Vergil Ortiz Jr. isn’t consumed with having to silence the naysayers over claims of his struggling to remain at welterweight.

How long he will have to wait for his first major title, however, could ultimately dictate how long—or soon—the time will come to move on to junior middleweight and beyond.

“I guess it depends on the opportunities I get once I win that belt,” Ortiz told “If I have to wait for that second belt as long as I did to get the first belt, then I’ll probably be like, ‘Fuck this, I’m moving up.’ If I get another crack at another title soon after I win my first belt, then I’ll stick around for that.

“But I’m staying at welterweight until I get that first title. I want to be clear about that. Hopefully I don’t have to wait too long."

For now, the unbeaten knockout artist is content with further honing his craft as the welterweight title picture continues to take shape. The next step for Ortiz (18-0, 18KOs) is a return home to the greater Dallas area, as he next faces England’s Michael McKinson (22-0, 2KOs). The bout takes place August 6 at Dickies Arena in Fort Worth, mere miles from Ortiz’s hometown of Grand Prairie, Texas.

It comes at a time when rumors continue to swirl of a potential undisputed championship later this year. WBC/WBA/IBF welterweight champ Errol Spence (28-0, 22KOs)—also from the greater Dallas area—and WBO titlist Terence Crawford (38-0, 29KOs) are heavily rumored to collide later this November in Las Vegas, which will crown a true king but will also tie up all the belts for the time being.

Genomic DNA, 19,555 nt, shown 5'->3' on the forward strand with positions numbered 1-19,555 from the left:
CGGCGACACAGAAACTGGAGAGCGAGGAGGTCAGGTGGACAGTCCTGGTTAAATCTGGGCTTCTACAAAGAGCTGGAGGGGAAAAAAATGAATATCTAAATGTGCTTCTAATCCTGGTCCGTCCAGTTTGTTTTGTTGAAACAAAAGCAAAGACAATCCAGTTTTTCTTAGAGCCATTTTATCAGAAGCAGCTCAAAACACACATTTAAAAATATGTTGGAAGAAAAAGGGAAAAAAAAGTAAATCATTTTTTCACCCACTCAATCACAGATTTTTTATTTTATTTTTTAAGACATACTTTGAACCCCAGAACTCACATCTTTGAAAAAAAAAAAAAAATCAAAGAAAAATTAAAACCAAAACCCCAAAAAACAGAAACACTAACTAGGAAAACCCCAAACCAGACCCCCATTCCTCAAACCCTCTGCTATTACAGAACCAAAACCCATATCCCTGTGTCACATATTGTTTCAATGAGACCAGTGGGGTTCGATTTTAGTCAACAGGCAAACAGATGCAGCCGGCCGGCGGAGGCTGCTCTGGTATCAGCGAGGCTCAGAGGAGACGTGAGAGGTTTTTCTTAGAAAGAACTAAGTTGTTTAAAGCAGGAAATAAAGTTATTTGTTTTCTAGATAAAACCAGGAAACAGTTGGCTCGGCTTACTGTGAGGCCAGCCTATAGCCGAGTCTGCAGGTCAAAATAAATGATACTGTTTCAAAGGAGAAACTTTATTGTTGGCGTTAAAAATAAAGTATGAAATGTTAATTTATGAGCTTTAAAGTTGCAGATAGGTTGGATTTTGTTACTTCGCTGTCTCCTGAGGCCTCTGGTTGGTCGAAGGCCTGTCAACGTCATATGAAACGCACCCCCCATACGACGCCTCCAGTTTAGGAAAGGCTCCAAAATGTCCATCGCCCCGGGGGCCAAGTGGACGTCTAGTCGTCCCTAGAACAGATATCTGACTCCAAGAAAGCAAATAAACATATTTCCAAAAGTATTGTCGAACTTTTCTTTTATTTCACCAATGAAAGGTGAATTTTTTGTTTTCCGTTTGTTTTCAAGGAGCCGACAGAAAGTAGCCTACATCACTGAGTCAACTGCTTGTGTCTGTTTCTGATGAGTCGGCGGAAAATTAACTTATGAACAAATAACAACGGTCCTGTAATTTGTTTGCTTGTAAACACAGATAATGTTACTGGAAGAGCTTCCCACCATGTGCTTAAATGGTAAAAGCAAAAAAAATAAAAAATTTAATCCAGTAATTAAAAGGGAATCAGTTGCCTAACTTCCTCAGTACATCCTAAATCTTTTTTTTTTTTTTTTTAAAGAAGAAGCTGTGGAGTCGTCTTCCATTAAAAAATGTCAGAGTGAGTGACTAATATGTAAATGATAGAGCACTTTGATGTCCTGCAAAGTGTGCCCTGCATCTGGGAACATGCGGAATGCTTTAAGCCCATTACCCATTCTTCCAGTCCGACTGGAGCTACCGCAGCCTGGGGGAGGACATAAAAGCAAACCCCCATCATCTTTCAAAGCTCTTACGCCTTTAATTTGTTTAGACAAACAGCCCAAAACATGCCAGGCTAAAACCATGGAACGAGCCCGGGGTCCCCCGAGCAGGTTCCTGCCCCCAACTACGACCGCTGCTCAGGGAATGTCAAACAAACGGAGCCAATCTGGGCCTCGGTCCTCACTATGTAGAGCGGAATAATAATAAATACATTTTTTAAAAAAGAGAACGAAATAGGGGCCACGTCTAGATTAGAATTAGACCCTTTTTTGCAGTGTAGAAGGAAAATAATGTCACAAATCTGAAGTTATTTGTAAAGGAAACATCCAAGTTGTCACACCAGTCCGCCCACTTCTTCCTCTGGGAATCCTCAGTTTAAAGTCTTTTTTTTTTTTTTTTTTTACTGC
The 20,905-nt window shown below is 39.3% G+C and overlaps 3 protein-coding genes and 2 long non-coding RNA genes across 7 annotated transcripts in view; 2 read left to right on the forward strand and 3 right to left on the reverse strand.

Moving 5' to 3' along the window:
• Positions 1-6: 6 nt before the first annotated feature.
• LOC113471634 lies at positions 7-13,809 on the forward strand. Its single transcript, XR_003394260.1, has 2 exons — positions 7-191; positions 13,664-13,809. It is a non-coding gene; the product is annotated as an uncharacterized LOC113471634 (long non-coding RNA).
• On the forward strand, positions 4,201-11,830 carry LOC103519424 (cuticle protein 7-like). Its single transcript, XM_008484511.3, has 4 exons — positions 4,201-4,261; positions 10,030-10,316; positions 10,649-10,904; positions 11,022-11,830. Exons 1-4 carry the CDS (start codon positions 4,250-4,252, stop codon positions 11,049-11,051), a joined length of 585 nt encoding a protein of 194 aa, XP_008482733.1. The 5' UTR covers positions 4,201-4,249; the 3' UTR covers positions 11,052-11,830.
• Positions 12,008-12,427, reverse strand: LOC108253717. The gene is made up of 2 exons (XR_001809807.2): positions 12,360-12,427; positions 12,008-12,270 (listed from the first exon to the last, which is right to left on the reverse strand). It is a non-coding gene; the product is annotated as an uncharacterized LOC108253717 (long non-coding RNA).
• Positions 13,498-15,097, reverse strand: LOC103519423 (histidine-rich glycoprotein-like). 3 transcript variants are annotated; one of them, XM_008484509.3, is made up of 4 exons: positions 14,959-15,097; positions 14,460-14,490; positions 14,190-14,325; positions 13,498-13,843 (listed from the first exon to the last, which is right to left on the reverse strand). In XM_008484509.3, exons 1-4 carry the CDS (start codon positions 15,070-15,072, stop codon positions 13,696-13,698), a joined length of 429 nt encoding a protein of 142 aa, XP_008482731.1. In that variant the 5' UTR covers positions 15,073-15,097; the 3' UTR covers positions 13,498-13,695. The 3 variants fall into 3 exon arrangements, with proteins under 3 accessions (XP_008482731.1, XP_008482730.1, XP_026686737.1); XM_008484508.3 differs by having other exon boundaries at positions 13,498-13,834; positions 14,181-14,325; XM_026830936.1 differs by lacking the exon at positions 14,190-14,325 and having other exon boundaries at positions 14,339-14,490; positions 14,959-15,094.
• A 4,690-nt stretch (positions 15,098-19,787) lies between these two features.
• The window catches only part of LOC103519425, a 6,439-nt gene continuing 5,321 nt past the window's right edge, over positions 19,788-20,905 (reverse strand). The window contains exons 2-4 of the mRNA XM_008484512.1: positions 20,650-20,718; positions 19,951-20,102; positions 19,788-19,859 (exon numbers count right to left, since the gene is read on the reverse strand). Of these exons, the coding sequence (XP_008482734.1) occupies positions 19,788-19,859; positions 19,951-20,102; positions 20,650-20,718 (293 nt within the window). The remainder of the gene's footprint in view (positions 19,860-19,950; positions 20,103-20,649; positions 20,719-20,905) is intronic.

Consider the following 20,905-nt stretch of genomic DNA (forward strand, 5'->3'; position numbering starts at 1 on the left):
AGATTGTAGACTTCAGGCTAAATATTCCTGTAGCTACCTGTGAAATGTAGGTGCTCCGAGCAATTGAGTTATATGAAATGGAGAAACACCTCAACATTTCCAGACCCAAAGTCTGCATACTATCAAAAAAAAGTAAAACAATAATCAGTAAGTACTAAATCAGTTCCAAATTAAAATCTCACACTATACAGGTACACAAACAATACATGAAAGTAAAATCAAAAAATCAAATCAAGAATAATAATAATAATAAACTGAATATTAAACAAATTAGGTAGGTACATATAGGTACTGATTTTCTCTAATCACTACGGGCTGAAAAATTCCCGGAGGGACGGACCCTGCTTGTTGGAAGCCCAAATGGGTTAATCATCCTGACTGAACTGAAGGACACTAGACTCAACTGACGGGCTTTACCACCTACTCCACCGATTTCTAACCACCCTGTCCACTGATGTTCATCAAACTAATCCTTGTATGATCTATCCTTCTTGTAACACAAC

That leaves fighters such as Ortiz to fend for themselves in the interim. With that waiting period came the opportunity to reschedule his fight with McKinson after having to withdraw from their March 19 clash after being hospitalized just ahead of fight week.

Original plans called for Ortiz to meet David Avanesyan (29-3-1, 17KOs) in a WBC final eliminator on August 6. It never made its way to a finalized contract, as Avanesyan’s side—manager Neil Marsh and Hall of Fame promoter Frank Warren—and Golden Boy Promotions couldn’t come to an agreement in time to move forward.

It prompted Golden Boy to revisit the fight with McKinson, which gives Ortiz a fresh look at a southpaw foe—which of course he or any other welterweight contender will face regardless of who wins a Spence-Crawford fight. The challenge comes after back-to-back appearances in the greater Dallas area against local friendly rival and former WBO 140-pound titlist Maurice Hooker last March and former title challenger Egidijus Kavaliauskas last August. It also gives Ortiz a chance to apply his teachings from new head trainer Manny Robles following his amicable split from previous and longtime trainer Robert Garcia.

“The more experience the better,” noted Ortiz. “Time will definitely be on my side, regardless. Spence and Crawford are in their 30s and I’m only 24 right now. We’ll get there when it’s time.”

Jake Donovan is a senior writer for Twitter: @JakeNDaBox